Who will be nominated to handle such a job? That remains to be seen. One possible clue: Obama’s Cabinet picks so far haven’t been surprises, with the possible exception of his decision to retain the current Defense Secretary Robert Gates for at least the first year of an Obama administration.

But Obama’s thinking about the next HUD secretary remains opaque, however, given how little he discussed the nation’s housing when he was running for president. That has not changed since he was elected. “We do not comment on appointments before they are made, and we also do not comment on the selection process," Sam Wilson, a spokesperson for Obama's transition team, said in an email to BUILDER.

Some people who have been bandied about as possible nominees, such as Atlanta’s Mayor Shirley Franklin, have said on the record that they aren’t interested in the job. But two names keep cropping up as front-runners:

  • Manny Diaz, a Cuban-American lawyer elected as Miami's mayor in 2001, and who completes his second term next year. Diaz currently serves as president of the U.S. Conference of Mayors and is credited with resurrecting a bankrupt city government and leading Miami into a resurgent period by attracting major developers, improving city services, and tackling crime. Diaz’s legacy includes Miami21, an ambitious land use and zoning master plan designed in accordance with the principles of New Urbanism and smart growth. He has also pushed for reductions in greenhouse gas emissions via stringent green building codes and other measures.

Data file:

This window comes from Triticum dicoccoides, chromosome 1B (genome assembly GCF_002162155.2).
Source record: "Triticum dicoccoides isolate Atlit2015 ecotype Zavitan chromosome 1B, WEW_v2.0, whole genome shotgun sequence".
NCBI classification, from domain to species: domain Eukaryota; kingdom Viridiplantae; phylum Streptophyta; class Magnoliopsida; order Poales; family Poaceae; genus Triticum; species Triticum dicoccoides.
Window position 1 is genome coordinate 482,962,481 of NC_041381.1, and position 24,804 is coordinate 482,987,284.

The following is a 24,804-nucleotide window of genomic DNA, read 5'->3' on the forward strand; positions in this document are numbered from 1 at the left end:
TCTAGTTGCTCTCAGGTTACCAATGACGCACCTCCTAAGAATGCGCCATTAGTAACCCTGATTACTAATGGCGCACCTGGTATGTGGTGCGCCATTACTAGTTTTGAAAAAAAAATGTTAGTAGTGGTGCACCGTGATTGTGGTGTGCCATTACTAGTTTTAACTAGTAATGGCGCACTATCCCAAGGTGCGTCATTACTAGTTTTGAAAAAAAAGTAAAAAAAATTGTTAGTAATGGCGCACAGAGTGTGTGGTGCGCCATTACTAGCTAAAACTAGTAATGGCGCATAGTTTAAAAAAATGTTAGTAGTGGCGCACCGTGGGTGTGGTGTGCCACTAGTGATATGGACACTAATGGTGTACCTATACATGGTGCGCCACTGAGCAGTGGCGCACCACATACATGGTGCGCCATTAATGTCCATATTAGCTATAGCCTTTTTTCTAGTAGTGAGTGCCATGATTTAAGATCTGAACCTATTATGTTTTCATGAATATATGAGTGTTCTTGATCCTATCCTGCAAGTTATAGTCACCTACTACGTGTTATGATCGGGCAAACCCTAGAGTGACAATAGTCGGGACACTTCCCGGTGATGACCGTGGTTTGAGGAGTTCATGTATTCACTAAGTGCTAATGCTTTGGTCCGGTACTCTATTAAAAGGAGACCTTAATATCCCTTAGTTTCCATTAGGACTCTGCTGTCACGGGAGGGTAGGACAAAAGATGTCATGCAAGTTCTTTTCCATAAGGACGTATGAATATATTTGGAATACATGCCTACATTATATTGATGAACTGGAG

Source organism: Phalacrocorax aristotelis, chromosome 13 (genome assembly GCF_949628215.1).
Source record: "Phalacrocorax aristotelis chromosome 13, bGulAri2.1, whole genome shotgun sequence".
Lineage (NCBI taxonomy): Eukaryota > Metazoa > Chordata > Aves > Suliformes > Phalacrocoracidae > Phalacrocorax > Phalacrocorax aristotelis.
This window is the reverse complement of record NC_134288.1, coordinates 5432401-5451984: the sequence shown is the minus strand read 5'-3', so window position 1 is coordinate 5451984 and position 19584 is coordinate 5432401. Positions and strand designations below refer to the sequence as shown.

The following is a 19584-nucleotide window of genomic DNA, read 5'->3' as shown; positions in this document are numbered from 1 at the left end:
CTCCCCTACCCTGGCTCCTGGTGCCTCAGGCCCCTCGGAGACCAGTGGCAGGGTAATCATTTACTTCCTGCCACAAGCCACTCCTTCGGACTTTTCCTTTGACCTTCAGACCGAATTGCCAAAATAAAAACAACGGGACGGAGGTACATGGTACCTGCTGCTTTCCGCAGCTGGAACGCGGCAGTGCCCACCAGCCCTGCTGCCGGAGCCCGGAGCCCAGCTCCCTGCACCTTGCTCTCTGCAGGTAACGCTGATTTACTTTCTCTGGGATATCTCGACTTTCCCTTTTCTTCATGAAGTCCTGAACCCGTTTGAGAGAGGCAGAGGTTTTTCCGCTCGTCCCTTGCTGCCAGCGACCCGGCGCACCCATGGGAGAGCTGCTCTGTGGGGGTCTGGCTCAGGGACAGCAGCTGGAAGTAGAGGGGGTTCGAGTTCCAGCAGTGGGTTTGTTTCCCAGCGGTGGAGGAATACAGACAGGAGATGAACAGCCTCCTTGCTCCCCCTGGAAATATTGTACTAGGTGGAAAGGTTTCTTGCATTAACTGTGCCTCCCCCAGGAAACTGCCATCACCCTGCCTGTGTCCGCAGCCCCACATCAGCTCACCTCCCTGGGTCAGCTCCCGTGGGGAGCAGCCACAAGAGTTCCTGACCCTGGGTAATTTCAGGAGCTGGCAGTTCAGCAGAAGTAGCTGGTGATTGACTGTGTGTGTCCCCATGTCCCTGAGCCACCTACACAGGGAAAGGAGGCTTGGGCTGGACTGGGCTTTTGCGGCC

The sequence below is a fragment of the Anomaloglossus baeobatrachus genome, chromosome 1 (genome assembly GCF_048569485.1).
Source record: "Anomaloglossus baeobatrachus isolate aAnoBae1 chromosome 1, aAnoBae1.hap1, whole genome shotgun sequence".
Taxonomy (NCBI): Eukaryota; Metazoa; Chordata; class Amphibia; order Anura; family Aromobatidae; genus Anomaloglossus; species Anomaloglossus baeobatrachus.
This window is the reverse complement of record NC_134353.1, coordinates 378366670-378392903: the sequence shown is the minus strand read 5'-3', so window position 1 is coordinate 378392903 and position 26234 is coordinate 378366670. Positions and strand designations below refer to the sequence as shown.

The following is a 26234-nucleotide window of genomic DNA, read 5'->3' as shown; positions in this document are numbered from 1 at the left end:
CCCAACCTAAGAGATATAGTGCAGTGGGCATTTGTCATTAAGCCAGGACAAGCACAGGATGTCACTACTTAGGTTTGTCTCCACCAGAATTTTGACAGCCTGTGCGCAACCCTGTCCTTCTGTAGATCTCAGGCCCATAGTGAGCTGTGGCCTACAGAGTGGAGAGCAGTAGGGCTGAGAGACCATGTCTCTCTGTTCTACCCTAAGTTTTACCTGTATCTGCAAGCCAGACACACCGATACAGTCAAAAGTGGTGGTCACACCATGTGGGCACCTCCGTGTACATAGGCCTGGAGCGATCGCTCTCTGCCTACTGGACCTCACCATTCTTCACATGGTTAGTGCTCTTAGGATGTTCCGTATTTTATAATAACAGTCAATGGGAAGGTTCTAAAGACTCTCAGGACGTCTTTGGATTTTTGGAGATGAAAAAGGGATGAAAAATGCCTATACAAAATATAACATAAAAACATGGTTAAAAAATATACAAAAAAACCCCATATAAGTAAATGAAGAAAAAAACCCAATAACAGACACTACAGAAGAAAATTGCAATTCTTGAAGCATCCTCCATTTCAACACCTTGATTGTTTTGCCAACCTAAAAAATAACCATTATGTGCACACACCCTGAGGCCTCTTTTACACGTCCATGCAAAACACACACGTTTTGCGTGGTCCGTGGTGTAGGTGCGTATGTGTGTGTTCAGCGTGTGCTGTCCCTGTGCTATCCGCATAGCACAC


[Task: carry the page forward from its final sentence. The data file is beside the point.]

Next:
“I have not received any formal communications from President-Elect Barack Obama’s team regarding a position in his administration,” Diaz said in his official statement on the matter. “The rumors are just that, rumors and speculation. I remain focused on being Mayor of the City of Miami and completing the projects I started seven years ago. My main concerns are taking care of the needs of Miami’s residents and continue to build a city we are all proud of.”

  • Congressman Jim Clyburn (D-SC), a former civil rights activist and member of the House since 1993. With his recent re-election as House majority whip, Clyburn retains a powerful position as the third-ranking member of the House and the highest-ranking African American in Congress. Clyburn made headlines when he told former president Bill Clinton to “chill a little bit” and tone down his rhetoric against Barack Obama during the primary race in South Carolina. Clyburn has denied any interest in serving as HUD secretary.  “He plans to stay in Congress and continue to serve as majority whip for the 111th Congress,” said Christie Greco, a spokeswoman for majority whip’s office.